Since the cancellation of  James Bay II in 1994, Hydro Quebec has been out of the spotlight, but it has not stopped building dams. In the same year, it began construction on the 800 MW SM3 project, a project that was bitterly opposed by the region’s indigenous people, the Innu. While Hydro Quebec put its project of the century “on ice,” it proceeded, dam by dam and river by river, to expand upon the existing James Bay hydroelectric complex.  The newest addition to this complex (this time with the Cree’s approval) is the 900 MW Eastmain project, which consists of four major dams and 74 dikes, and the diversion of three rivers – Rupert, Lemare, and Nemaska – into the existing Eastmain reservoir. Four hydroelectric complexes with four reservoirs are under construction on the Romaine. Once complete, HQ will have flooded an area the size of the state of Vermont.

As we mark the 25th anniversary of the Cree’s success with the cancellation of James Bay II (a much larger project than the expansion to which the Cree consented), a grassroots movement is growing in the region, demanding that we revisit the questions that the Cree encouraged us to ask: Should we be concerned only with environmental degradation in our own backyards? Should Vermont law be allowed to consider impacts of our consumption beyond our borders? Should energy from large dams be considered “renewable’? If rivers are destroyed while we look away, does this mean the damage is any less real?

The newly formed Northeast Megadam Resistance Coalition, formed in the wake of the Labrador Land Protectors and Grand River Keepers 2017 Megadam=Mega Damage Northeast speaking tour, is working to recharge this debate, and to oppose new transmission corridors that will encourage new dam construction in the north. After years of campaigning by residents of towns in the line of fire, the proposed 192 mile-long Northern Pass—which would have carried electricity from Quebec to Massachusetts through the length of New Hampshire –was denied its permits by state regulators. Eager to import Quebec’s “renewable” power, Massachusetts is now looking to Maine, where the proposed 142 mile-long New England Clean Energy Connect is up against similar opposition. Alternative transmission lines are also in the works, including the Champlain Hudson Power Express, which would carry power under Lake Champlain and the Hudson River, and the Atlantic Link, connecting Maine and New Brunswick.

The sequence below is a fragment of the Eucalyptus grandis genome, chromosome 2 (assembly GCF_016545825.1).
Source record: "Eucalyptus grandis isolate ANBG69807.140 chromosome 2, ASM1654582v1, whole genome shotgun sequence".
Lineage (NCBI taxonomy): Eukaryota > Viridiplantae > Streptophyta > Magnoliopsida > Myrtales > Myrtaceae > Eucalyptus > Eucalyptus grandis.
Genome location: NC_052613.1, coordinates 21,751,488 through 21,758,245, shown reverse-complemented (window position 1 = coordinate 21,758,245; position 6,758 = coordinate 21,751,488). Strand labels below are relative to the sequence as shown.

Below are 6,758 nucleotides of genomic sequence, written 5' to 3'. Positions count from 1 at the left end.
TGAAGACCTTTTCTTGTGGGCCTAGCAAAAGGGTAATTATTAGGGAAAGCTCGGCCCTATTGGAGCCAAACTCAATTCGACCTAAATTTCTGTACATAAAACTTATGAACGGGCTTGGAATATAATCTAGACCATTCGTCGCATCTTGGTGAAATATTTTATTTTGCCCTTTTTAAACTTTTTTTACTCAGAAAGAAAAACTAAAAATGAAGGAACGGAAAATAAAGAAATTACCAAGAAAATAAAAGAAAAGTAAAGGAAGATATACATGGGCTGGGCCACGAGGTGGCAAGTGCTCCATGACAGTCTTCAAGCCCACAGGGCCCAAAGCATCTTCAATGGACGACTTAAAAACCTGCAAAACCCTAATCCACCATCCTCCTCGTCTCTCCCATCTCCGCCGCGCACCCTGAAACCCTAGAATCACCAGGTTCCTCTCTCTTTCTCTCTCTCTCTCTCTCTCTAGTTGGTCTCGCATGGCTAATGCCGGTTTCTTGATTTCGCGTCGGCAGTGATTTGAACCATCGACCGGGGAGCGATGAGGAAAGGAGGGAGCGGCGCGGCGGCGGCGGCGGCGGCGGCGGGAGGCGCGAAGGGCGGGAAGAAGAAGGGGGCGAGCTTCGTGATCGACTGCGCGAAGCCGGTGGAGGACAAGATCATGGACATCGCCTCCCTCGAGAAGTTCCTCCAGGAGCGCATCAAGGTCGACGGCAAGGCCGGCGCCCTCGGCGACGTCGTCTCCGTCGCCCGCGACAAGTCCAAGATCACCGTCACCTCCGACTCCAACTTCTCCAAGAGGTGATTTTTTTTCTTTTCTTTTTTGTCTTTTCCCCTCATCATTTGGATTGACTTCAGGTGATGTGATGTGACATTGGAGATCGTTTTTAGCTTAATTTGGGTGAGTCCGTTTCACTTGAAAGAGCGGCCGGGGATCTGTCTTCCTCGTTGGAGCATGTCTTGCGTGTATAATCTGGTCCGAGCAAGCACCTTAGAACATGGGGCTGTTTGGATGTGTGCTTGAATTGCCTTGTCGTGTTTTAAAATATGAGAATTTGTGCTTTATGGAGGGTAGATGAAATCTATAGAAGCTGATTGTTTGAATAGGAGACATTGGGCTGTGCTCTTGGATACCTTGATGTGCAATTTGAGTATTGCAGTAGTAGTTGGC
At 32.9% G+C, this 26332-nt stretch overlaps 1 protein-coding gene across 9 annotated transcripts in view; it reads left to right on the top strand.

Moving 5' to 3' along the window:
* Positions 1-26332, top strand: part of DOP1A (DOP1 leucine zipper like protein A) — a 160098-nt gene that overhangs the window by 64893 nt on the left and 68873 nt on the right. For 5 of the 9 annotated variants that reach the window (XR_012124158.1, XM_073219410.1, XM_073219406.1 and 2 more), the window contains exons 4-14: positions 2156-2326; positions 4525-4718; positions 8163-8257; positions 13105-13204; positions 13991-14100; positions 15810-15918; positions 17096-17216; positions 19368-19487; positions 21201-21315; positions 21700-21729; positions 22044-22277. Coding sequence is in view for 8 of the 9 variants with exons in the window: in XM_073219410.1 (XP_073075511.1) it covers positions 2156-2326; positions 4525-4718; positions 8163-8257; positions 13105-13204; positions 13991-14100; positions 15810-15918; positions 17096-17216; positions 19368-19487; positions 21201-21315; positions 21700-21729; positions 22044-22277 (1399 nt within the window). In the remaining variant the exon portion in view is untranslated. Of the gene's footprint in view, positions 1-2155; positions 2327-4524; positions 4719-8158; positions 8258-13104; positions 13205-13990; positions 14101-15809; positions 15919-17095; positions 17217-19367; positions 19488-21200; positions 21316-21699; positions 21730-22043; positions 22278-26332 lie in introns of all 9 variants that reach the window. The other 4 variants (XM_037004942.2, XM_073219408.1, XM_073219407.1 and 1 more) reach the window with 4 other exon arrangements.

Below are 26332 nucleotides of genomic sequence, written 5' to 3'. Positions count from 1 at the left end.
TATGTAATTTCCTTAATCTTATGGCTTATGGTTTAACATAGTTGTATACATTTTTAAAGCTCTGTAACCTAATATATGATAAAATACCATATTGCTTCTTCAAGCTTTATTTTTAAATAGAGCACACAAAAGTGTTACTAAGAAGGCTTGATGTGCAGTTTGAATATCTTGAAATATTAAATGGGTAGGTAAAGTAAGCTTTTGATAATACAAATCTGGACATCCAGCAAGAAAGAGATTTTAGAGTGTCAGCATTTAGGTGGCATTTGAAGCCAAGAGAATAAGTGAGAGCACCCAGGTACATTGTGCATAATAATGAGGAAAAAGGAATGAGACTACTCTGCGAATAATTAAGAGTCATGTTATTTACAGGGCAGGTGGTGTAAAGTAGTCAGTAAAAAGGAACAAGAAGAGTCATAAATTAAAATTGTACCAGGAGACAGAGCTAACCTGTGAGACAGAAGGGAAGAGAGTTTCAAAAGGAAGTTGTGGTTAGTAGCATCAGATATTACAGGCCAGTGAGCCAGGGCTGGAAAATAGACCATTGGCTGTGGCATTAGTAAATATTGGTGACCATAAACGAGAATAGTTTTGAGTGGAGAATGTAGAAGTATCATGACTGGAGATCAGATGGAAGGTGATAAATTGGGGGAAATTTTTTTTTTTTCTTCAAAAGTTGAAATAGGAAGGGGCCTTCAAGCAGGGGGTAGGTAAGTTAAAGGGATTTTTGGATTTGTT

Vermont boasts that it has the highest percentage of low-carbon electricity generation and consumption in the nation – without acknowledging that most of our “renewable” power comes from large dams hundreds of miles away. Organizations working towards the one-hundred-percent renewable energy goal have been too willing to turn a blind eye to the impacts of large dams that are smuggled into the “renewable” energy mix with all their consequences. The NE Megadam Resistance Coalition is bringing large hydro back into the energy debate. The silent support of mega projects, and our heavy reliance on this source of power, is standing in the way of true solutions to the climate crisis.

For more information, visit us at Contact us  at

Alexis Lathem is the coordinator for Northeast Megadam Resistance Coalition